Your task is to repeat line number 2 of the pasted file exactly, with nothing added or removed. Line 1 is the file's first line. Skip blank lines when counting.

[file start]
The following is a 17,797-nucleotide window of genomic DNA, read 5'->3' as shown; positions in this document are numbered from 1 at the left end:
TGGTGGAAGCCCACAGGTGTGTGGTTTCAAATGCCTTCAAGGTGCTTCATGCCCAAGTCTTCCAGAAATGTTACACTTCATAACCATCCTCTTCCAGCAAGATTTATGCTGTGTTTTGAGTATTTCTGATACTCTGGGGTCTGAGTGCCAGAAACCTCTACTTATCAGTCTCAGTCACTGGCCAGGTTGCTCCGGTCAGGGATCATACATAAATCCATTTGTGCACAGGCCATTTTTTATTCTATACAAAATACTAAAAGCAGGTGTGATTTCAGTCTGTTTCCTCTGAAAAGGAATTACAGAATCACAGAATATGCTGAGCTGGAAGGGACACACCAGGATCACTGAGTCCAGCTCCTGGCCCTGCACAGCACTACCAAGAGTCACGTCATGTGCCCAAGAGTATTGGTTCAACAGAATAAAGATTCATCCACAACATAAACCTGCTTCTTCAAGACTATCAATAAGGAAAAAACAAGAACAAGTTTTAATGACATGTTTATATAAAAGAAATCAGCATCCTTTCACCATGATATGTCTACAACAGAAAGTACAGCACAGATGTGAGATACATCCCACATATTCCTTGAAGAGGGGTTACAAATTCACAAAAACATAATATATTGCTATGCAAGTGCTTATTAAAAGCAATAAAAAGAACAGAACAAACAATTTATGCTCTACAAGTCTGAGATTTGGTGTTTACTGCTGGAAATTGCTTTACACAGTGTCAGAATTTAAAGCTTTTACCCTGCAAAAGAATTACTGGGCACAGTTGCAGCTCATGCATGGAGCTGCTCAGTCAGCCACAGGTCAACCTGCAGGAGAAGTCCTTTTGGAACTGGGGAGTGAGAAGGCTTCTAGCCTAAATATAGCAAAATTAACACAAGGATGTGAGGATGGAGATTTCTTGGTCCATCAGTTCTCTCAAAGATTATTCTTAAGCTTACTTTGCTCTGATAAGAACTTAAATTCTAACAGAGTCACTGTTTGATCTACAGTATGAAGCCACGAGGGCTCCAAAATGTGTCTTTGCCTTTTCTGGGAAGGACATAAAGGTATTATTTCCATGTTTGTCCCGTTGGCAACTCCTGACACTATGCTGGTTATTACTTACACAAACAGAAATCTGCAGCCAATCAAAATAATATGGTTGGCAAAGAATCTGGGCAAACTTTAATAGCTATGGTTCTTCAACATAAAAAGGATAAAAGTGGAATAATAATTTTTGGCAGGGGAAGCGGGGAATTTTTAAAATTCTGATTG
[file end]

TGGTGGAAGCCCACAGGTGTGTGGTTTCAAATGCCTTCAAGGTGCTTCATGCCCAAGTCTTCCAGAAATGTTACACTTCATAACCATCCTCTTCCAGCAAGATTTATGCTGTGTTTTGAGTATTTCTGATACTCTGGGGTCTGAGTGCCAGAAACCTCTACTTATCAGTCTCAGTCACTGGCCAGGTTGCTCCGGTCAGGGATCATACATAAATCCATTTGTGCACAGGCCATTTTTTATTCTATACAAAATACTAAAAGCAGGTGTGATTTCAGTCTGTTTCCTCTGAAAAGGAATTACAGAATCACAGAATATGCTGAGCTGGAAGGGACACACCAGGATCACTGAGTCCAGCTCCTGGCCCTGCACAGCACTACCAAGAGTCACGTCATGTGCCCAAGAGTATTGGTTCAACAGAATAAAGATTCATCCACAACATAAACCTGCTTCTTCAAGACTATCAATAAGGAAAAAACAAGAACAAGTTTTAATGACATGTTTATATAAAAGAAATCAGCATCCTTTCACCATGATATGTCTACAACAGAAAGTACAGCACAGATGTGAGATACATCCCACATATTCCTTGAAGAGGGGTTACAAATTCACAAAAACATAATATATTGCTATGCAAGTGCTTATTAAAAGCAATAAAAAGAACAGAACAAACAATTTATGCTCTACAAGTCTGAGATTTGGTGTTTACTGCTGGAAATTGCTTTACACAGTGTCAGAATTTAAAGCTTTTACCCTGCAAAAGAATTACTGGGCACAGTTGCAGCTCATGCATGGAGCTGCTCAGTCAGCCACAGGTCAACCTGCAGGAGAAGTCCTTTTGGAACTGGGGAGTGAGAAGGCTTCTAGCCTAAATATAGCAAAATTAACACAAGGATGTGAGGATGGAGATTTCTTGGTCCATCAGTTCTCTCAAAGATTATTCTTAAGCTTACTTTGCTCTGATAAGAACTTAAATTCTAACAGAGTCACTGTTTGATCTACAGTATGAAGCCACGAGGGCTCCAAAATGTGTCTTTGCCTTTTCTGGGAAGGACATAAAGGTATTATTTCCATGTTTGTCCCGTTGGCAACTCCTGACACTATGCTGGTTATTACTTACACAAACAGAAATCTGCAGCCAATCAAAATAATATGGTTGGCAAAGAATCTGGGCAAACTTTAATAGCTATGGTTCTTCAACATAAAAAGGATAAAAGTGGAATAATAATTTTTGGCAGGGGAAGCGGGGAATTTTTAAAATTCTGATTG